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In over my head......

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  • In over my head......

    I ordered a couple of 1# pieces of cottonwood bark online (no preview). One is for my brother for carving a wood spirit, so he gets the even-ish one. I wanted to carve a little house, maybe with stairs, so I'm taking this irregular one. This is my second time carving cottonwood, and the first time was just some that fell off a tree in somebody's yard -- just a little sliver, but enough to make me want to try a real piece. Yeah, the 'cottonwood bug' bit me!! I'm trying to accept the challenge here, but the grooves are so deep that I can't even imagine a design to go with this piece ..... except for maybe a turret-like part on the top right. I feel like it has potential for an experienced carver, which I'm not. 11" high, 3.5-4" wide, 3" deep. Any suggestions? Leave it for the future? Scroll saw it into smaller pieces for Christmas ornaments?

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    Attached Files
    Last edited by WI Carver; 07-26-2018, 06:34 PM.

  • #2
    This is one of those situation where you need to study the piece of bark and let your imagination point the way. In the right photo a steep stairway could follow the angle from the right edge to the center groove, ending at a landing and doorway into the turret. Oh, I'm sorry. I let my own imagination take over. . .

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    • #3
      G'day WI
      I also am fairly new to bark carving and have problems with coming up with a starting point. but I have found that if I decide on which end is to be the top and then start carving the roof, my imagination seems to kick into gear and I then start to see strangely shaped windows and doors as I work my way down the bark. Don't worry about entries etc. These homes are for fairies, they can fly! I have explained this idea to friends that are new carvers and they agree that it definitely helps kick start the imagination.
      Hope this helps you to "get into" bark carving, it's really enjoyable once you do.
      Regards

      John

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      • #4
        Thank you both for the suggestions! I have both pieces set up to look at every day, hoping they speak to me. Pallin, I even thought of doing a little rope bridge to cross the crevasse -- my skills are definitely not up to it right now, though. Maybe if I sketch out the shape, it'll spur my imagination.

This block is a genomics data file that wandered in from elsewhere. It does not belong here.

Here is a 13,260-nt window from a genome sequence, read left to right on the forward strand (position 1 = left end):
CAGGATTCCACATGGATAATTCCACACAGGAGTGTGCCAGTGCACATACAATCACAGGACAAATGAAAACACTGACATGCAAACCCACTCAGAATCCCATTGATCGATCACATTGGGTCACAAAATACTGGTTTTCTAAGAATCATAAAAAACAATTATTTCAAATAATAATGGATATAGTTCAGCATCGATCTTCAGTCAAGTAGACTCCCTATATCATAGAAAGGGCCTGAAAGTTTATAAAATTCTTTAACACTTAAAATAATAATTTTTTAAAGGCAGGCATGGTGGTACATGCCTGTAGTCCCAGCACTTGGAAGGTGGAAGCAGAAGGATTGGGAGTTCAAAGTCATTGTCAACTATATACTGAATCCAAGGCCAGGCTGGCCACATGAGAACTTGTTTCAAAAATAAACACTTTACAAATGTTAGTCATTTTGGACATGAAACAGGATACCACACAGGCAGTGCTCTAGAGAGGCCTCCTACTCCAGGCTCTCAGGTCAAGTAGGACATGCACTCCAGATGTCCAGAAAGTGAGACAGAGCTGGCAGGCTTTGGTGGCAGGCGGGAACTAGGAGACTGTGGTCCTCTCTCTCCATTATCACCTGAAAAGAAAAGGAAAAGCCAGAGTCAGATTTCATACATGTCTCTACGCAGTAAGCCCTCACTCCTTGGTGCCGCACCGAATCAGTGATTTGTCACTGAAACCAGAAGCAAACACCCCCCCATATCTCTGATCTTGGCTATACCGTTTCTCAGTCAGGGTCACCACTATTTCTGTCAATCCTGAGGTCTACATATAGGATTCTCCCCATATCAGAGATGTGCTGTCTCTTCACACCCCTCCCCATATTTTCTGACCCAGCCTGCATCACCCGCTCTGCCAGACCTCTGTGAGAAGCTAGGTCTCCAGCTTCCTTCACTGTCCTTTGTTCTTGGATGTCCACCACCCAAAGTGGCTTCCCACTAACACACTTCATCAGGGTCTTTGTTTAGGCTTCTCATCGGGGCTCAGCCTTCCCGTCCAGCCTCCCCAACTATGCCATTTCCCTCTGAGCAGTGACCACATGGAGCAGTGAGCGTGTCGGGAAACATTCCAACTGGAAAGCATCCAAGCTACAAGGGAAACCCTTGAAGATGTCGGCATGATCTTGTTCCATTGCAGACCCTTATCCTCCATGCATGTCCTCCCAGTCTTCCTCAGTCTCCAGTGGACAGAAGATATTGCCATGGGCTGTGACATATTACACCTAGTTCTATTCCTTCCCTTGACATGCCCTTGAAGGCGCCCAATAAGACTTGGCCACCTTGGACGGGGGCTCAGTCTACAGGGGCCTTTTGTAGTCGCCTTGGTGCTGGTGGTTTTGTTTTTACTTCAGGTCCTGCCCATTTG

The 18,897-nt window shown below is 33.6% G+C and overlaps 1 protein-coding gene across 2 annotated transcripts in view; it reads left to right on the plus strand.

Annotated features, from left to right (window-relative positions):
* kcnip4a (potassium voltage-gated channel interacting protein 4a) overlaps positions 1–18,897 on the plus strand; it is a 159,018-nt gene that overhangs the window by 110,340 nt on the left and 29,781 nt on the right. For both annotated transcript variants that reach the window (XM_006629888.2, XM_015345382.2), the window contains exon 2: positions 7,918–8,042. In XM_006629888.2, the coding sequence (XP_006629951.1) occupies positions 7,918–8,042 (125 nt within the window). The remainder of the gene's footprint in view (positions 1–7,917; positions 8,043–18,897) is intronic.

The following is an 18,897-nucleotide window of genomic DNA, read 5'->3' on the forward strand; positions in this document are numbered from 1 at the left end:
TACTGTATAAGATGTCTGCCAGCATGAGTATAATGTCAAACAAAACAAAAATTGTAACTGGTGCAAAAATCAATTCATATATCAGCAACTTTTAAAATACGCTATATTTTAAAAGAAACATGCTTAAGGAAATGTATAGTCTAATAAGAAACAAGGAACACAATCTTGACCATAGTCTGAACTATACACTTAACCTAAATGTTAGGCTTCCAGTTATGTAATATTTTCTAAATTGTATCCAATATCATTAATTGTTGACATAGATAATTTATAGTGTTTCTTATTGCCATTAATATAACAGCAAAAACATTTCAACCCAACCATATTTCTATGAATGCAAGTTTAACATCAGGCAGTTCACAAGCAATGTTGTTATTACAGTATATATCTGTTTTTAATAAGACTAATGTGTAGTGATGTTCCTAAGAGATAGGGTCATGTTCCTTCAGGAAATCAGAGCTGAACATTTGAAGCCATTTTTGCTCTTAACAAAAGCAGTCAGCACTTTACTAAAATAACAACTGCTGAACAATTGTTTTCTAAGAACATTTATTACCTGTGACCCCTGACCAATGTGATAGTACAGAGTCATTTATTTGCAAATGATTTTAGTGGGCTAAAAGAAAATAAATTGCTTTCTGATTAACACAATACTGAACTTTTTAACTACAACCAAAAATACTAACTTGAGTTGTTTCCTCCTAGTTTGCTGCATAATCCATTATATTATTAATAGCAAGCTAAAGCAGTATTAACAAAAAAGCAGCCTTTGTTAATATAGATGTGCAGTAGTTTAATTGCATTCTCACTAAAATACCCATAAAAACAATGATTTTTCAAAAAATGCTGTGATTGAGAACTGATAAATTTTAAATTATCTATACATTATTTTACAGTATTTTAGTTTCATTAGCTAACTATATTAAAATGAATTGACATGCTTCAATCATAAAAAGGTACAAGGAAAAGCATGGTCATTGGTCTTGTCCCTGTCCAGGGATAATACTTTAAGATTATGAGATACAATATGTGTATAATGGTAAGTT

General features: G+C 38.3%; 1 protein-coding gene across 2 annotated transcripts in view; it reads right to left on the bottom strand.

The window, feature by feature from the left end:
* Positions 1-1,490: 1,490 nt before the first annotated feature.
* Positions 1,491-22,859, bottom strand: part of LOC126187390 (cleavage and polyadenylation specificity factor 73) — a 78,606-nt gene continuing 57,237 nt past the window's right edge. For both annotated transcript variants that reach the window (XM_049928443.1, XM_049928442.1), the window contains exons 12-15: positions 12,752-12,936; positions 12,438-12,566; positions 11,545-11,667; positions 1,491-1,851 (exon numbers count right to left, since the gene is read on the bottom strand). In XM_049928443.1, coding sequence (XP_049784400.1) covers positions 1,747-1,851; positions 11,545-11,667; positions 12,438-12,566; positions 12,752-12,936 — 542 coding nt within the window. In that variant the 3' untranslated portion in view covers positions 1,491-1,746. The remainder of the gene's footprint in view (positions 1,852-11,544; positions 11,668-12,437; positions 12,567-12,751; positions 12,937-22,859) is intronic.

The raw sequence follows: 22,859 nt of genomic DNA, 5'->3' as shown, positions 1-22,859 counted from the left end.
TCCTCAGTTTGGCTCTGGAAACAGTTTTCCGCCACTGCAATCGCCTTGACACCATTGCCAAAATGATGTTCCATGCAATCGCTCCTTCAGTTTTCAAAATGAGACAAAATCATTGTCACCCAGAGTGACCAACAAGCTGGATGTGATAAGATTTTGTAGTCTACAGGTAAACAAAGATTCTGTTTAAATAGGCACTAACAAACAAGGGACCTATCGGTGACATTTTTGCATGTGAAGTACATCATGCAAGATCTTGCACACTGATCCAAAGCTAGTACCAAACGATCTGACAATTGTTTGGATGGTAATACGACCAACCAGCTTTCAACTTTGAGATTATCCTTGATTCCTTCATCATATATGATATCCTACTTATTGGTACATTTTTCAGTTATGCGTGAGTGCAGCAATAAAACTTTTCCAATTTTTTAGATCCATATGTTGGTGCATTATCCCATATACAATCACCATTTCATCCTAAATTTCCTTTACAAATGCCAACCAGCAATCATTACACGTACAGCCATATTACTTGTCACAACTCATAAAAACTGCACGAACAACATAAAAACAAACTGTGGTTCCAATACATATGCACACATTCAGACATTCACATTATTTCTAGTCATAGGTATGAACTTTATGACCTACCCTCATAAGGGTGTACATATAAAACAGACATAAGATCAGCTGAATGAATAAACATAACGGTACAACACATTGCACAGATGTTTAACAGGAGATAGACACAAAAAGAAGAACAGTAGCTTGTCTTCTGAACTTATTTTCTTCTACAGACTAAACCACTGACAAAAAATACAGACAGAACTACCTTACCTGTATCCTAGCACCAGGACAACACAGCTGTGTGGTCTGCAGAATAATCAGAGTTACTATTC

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        • #5
          Sometimes useful to have more than just a few pieces to study.
          You might see something in the wood/bark in a day, a week, a month, a year or two.
          That allows you to have a flow of carvings to mess with.

          For me, it has meant piles of good carving wood, indoors and out.
          Was a piece in my garden shed that looked like a turtle shell after a few years. It happens.
          Brian T

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          • #6
            I can see a gnome home on the right and tree on the left.... ?? See it?

            Here is a Halloween theme carving I did a few years ago. The piece also had a deep crevice but had a bad crack in the middle, with some rot. My carving buddies told me to throw it away and get a good piece. Now they're looking for "bad" pieces "with character".

            Attached Files
            ....Dave
            Old carvers never die... they just whittle away.
            www.shellknobwoodcarvers.weebly.com

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            • #7
              WI, I live in an "over my head" world, that's where interest, fun, creativity and growth are! Upside is that I'm always learning new things, never get bored...downside is that I end up with more things that I want to do than I will ever master.

              Point is, just dive into that bark and do something, anything, with it, that's how to grow your imagination and your skills...remember, wood burns, so if you screw it up, barbeque with it! It doesn't have to end up a masterpiece, just enjoy the journey.